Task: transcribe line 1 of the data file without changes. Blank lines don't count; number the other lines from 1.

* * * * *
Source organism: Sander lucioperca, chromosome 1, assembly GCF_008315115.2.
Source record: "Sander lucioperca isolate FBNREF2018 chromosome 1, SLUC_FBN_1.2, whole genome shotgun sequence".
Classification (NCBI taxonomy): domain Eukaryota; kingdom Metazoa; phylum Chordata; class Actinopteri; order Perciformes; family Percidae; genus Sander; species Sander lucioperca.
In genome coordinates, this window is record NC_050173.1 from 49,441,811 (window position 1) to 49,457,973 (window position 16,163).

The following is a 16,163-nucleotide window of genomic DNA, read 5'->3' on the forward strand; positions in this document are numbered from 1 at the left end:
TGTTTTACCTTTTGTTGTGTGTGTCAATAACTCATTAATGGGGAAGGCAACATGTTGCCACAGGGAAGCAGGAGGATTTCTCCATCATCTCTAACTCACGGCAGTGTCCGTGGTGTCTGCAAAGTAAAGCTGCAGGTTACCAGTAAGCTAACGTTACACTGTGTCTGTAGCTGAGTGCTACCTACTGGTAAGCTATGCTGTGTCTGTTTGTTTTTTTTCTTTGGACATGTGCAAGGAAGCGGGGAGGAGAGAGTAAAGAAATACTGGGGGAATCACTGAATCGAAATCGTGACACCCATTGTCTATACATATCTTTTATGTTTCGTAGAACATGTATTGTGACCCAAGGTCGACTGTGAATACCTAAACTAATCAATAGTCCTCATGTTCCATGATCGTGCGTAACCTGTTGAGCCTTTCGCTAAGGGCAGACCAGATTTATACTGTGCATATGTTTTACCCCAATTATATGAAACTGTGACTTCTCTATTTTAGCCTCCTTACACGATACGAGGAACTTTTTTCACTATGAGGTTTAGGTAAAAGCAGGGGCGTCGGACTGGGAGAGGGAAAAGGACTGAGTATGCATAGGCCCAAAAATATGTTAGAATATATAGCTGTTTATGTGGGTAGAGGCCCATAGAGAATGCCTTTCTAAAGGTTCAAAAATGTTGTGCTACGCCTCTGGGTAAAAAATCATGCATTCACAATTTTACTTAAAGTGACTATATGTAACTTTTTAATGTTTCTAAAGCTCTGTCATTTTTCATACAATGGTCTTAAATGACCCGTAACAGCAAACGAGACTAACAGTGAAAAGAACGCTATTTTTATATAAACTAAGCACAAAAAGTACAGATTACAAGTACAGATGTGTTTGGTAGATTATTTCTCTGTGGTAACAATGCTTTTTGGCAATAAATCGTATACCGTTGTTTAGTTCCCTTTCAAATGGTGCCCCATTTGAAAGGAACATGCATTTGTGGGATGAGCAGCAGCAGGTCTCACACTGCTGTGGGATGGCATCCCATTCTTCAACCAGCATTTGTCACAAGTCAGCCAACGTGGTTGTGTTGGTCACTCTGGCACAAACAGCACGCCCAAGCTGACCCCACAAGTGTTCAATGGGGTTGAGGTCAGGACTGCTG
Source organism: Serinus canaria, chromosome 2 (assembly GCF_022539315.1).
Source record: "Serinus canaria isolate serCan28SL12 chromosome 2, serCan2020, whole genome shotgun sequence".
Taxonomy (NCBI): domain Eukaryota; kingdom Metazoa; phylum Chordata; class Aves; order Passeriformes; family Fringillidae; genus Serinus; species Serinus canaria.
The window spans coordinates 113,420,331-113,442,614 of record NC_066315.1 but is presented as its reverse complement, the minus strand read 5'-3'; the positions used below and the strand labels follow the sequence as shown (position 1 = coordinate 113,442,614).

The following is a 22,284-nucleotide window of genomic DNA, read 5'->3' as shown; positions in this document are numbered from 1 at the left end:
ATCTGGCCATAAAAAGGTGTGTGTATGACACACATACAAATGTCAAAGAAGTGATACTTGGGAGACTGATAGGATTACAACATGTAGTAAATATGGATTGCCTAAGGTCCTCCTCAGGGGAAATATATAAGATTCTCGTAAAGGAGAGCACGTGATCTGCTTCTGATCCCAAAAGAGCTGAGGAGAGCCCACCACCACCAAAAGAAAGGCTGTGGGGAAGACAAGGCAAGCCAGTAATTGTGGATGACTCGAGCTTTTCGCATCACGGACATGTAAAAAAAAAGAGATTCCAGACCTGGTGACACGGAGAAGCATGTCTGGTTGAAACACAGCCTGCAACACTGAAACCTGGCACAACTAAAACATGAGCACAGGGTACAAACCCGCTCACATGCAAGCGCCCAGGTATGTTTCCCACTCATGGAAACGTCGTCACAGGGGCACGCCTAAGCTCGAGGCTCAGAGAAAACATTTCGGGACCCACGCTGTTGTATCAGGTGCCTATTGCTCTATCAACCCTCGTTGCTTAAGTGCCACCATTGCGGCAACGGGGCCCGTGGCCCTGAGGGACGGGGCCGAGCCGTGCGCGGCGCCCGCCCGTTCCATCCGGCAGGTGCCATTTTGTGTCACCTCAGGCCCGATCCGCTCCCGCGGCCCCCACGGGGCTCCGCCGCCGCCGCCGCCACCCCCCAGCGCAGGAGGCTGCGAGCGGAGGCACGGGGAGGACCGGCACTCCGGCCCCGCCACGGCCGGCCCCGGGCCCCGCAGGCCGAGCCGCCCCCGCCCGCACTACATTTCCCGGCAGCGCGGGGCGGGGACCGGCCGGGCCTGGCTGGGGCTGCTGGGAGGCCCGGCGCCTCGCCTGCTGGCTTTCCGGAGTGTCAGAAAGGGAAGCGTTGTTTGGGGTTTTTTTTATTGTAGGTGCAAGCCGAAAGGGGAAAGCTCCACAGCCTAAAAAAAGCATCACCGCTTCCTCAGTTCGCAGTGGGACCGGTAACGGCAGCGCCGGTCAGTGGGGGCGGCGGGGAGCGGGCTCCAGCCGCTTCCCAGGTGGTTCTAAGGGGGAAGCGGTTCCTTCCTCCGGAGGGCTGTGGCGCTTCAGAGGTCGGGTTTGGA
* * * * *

Source organism: Sander lucioperca, chromosome 1, assembly GCF_008315115.2.